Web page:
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Not much has changed since the 2017 Equifax breach

Kimberly Adams Jul 22, 2019
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Former Equifax CEO Richard Smith prepares to testify before the Senate Banking, Housing and Urban Affairs Committee in October 2017 in Washington, DC.
Mark Wilson/Getty Images

Federal regulators announced the largest-ever settlement for a data breach Monday. Equifax will pay up to $700 million for its 2017 data breach, in which the company lost control of private data of almost 150 million Americans.

Lots of people will get a slice of that settlement: $175 million dollars will go to various states; the Consumer Financial Protection Bureau gets $100 million in penalties; and $425 million is set aside for consumers who can prove harm. Here’s the link to Equifax’s website where victims of the 2017 breach can file a claim.

Settlement aside, however, very little has changed for consumers since the 2017 breach. There are no new laws or regulations that comprehensively govern the sometimes-murky credit consumer financial data industry, or that give consumers greater control over their financial data.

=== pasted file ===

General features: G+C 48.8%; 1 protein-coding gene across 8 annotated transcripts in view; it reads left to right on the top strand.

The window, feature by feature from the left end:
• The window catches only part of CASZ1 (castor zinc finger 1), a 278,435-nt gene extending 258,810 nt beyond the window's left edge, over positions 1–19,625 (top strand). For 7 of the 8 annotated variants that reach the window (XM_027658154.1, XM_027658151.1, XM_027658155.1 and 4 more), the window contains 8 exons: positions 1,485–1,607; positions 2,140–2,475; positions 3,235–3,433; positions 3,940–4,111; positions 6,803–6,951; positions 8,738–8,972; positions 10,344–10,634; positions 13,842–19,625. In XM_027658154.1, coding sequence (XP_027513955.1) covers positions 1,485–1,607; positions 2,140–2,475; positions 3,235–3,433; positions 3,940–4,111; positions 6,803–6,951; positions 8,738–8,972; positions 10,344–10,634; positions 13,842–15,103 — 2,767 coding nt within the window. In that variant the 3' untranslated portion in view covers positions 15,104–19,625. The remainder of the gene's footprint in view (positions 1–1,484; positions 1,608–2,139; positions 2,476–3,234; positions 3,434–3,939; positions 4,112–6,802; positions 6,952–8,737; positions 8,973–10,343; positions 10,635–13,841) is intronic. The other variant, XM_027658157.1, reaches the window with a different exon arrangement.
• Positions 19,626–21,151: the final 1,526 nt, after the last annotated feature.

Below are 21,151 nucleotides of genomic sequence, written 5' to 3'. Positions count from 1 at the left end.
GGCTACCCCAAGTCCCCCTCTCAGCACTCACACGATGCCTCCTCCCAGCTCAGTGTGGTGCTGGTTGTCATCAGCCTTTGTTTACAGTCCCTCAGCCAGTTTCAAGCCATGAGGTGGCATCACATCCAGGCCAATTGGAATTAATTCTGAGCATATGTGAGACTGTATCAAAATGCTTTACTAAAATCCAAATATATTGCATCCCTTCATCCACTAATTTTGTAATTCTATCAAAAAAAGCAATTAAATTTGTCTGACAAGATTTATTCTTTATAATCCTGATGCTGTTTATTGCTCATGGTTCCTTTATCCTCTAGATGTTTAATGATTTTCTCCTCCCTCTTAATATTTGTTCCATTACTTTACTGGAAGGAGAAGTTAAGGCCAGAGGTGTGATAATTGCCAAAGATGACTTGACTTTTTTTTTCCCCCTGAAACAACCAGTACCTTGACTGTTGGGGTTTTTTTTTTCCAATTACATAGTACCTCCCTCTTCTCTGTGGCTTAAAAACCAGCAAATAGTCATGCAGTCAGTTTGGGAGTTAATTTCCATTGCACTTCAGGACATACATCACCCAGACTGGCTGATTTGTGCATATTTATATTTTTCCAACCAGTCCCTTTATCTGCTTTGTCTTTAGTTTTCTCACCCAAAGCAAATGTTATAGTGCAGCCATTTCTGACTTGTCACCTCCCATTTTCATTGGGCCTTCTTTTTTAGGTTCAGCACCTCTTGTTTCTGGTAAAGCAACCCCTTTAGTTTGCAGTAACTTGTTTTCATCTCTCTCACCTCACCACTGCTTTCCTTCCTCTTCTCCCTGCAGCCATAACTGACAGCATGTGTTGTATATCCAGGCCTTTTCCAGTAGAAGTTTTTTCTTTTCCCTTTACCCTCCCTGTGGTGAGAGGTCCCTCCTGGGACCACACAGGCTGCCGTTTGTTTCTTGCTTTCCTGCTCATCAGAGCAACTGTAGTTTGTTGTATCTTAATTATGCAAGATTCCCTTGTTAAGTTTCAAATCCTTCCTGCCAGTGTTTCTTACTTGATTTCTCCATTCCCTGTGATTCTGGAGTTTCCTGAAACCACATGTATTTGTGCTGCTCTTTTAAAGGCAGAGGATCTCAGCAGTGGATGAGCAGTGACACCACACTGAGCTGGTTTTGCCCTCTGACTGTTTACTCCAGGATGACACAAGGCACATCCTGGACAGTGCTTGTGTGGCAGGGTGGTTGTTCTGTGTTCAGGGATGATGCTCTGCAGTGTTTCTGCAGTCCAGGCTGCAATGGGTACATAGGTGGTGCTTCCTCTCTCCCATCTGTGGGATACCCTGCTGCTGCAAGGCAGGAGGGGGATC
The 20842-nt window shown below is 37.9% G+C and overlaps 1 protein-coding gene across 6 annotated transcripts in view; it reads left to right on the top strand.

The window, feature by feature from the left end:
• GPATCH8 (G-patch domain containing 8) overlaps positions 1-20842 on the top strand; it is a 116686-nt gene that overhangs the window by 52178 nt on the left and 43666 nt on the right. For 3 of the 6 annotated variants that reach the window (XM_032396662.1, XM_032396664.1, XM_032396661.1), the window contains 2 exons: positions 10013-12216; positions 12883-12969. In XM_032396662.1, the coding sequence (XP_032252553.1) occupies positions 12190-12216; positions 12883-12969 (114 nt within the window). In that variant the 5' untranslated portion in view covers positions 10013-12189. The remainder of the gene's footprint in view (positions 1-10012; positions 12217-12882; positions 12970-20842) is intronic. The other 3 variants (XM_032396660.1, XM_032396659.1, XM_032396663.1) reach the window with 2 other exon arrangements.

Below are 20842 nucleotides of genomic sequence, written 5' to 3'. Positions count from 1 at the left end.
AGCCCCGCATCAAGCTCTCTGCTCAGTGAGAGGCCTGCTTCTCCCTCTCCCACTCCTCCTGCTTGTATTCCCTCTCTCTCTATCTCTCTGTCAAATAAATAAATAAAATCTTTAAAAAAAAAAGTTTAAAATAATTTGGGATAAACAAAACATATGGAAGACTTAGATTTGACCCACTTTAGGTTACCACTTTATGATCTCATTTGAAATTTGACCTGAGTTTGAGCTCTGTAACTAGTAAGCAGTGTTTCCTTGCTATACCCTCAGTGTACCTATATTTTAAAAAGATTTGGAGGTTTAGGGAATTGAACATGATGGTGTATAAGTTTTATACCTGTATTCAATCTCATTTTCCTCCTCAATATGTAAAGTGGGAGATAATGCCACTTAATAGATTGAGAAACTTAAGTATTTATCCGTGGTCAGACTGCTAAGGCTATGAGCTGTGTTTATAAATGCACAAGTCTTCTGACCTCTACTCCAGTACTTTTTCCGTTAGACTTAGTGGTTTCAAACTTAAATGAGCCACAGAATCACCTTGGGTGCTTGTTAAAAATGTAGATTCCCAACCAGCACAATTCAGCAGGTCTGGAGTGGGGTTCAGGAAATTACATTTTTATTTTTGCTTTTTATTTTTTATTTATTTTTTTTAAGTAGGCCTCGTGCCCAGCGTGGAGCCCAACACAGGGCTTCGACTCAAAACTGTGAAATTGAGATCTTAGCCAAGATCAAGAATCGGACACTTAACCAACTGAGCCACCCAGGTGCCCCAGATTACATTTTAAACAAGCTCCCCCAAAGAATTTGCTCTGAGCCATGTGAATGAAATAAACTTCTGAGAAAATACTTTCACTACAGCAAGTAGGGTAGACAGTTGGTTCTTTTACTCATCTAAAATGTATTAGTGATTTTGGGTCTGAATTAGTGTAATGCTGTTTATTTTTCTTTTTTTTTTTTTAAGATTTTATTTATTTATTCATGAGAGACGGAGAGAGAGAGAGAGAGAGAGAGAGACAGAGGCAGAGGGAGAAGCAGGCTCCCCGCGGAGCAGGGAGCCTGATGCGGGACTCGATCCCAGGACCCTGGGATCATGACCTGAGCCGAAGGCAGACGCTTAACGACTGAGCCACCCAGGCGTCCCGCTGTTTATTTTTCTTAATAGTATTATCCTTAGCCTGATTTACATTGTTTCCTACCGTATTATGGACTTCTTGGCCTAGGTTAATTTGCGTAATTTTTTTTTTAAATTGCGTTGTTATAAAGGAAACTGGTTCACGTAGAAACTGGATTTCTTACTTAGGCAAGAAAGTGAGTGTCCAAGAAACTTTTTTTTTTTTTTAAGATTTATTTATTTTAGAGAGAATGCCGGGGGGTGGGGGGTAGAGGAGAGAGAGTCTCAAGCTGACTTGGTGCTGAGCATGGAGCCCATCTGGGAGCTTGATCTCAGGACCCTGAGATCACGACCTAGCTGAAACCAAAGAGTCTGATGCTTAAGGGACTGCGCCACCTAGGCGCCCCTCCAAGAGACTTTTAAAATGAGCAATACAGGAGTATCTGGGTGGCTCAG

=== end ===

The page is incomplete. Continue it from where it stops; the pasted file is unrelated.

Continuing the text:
“Congress is trying to learn more about it [the credit reporting industry] themselves. I don’t think they realized how a big and massive breach could happen,” said Allen Spence with the identity protection firm ID Shield.

Consumers are still vulnerable to malicious hackers who target credit bureaus, said Gregory Touhill, who teaches at Carnegie Mellon University. Touhill is president of Cyxtera Federal Group, a cyber security firm.

“It’s just as bad as it was before,” Touhill said.

There has been at least one change since the 2017 Equifax breach. In 2018, Congress passed a law to let consumers freeze their credit file with credit bureaus for free. Here’s a link to information on how to freeze your credit report.